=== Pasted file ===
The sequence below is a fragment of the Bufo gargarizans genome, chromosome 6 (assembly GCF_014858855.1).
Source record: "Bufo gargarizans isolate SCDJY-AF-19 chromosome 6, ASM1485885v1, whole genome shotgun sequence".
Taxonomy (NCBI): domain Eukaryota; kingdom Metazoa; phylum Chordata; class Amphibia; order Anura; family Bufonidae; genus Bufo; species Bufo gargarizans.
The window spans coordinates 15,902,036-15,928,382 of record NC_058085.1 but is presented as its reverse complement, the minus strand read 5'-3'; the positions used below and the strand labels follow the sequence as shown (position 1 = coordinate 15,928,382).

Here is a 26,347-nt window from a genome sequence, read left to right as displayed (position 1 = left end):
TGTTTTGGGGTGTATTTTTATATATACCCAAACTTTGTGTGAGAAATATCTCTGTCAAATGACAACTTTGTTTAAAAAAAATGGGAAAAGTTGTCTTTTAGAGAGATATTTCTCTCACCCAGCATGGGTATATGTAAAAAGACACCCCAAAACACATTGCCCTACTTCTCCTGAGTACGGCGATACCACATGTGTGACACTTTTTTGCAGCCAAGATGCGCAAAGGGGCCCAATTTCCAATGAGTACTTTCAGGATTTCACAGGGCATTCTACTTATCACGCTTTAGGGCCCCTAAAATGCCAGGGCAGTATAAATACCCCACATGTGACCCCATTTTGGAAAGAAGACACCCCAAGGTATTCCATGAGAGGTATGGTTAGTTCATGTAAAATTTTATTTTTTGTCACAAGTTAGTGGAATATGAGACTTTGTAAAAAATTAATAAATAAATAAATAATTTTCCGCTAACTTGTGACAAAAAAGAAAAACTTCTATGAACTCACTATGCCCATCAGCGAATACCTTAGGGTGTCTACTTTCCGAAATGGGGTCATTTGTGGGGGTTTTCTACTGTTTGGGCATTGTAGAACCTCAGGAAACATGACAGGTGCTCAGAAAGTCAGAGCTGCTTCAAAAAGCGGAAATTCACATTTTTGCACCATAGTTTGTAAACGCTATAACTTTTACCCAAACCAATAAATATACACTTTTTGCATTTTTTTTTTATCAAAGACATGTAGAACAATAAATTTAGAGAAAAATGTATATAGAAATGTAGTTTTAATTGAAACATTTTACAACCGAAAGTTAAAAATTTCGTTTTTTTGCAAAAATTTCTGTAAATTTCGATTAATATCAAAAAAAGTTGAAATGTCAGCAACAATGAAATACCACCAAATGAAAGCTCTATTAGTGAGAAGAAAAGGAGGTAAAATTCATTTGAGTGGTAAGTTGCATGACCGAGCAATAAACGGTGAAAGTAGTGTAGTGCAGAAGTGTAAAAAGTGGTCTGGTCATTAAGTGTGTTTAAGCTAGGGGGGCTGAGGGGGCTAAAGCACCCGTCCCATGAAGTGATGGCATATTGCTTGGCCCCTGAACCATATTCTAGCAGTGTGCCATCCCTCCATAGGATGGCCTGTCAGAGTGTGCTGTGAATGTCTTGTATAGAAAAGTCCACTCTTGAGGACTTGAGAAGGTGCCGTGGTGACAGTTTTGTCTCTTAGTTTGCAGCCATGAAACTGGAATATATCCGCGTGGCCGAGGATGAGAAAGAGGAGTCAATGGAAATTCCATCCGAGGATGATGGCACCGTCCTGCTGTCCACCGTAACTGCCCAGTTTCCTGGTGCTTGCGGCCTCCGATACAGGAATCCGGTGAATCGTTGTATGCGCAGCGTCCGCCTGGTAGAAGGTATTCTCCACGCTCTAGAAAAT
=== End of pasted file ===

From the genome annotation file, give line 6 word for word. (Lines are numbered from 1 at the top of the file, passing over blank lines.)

TGTTTTGGGGTGTATTTTTATATATACCCAAACTTTGTGTGAGAAATATCTCTGTCAAATGACAACTTTGTTTAAAAAAAATGGGAAAAGTTGTCTTTTAGAGAGATATTTCTCTCACCCAGCATGGGTATATGTAAAAAGACACCCCAAAACACATTGCCCTACTTCTCCTGAGTACGGCGATACCACATGTGTGACACTTTTTTGCAGCCAAGATGCGCAAAGGGGCCCAATTTCCAATGAGTACTTTCAGGATTTCACAGGGCATTCTACTTATCACGCTTTAGGGCCCCTAAAATGCCAGGGCAGTATAAATACCCCACATGTGACCCCATTTTGGAAAGAAGACACCCCAAGGTATTCCATGAGAGGTATGGTTAGTTCATGTAAAATTTTATTTTTTGTCACAAGTTAGTGGAATATGAGACTTTGTAAAAAATTAATAAATAAATAAATAATTTTCCGCTAACTTGTGACAAAAAAGAAAAACTTCTATGAACTCACTATGCCCATCAGCGAATACCTTAGGGTGTCTACTTTCCGAAATGGGGTCATTTGTGGGGGTTTTCTACTGTTTGGGCATTGTAGAACCTCAGGAAACATGACAGGTGCTCAGAAAGTCAGAGCTGCTTCAAAAAGCGGAAATTCACATTTTTGCACCATAGTTTGTAAACGCTATAACTTTTACCCAAACCAATAAATATACACTTTTTGCATTTTTTTTTTATCAAAGACATGTAGAACAATAAATTTAGAGAAAAATGTATATAGAAATGTAGTTTTAATTGAAACATTTTACAACCGAAAGTTAAAAATTTCGTTTTTTTGCAAAAATTTCTGTAAATTTCGATTAATATCAAAAAAAGTTGAAATGTCAGCAACAATGAAATACCACCAAATGAAAGCTCTATTAGTGAGAAGAAAAGGAGGTAAAATTCATTTGAGTGGTAAGTTGCATGACCGAGCAATAAACGGTGAAAGTAGTGTAGTGCAGAAGTGTAAAAAGTGGTCTGGTCATTAAGTGTGTTTAAGCTAGGGGGGCTGAGGGGGCTAAAGCACCCGTCCCATGAAGTGATGGCATATTGCTTGGCCCCTGAACCATATTCTAGCAGTGTGCCATCCCTCCATAGGATGGCCTGTCAGAGTGTGCTGTGAATGTCTTGTATAGAAAAGTCCACTCTTGAGGACTTGAGAAGGTGCCGTGGTGACAGTTTTGTCTCTTAGTTTGCAGCCATGAAACTGGAATATATCCGCGTGGCCGAGGATGAGAAAGAGGAGTCAATGGAAATTCCATCCGAGGATGATGGCACCGTCCTGCTGTCCACCGTAACTGCCCAGTTTCCTGGTGCTTGCGGCCTCCGATACAGGAATCCGGTGAATCGTTGTATGCGCAGCGTCCGCCTGGTAGAAGGTATTCTCCACGCTCTAGAAAAT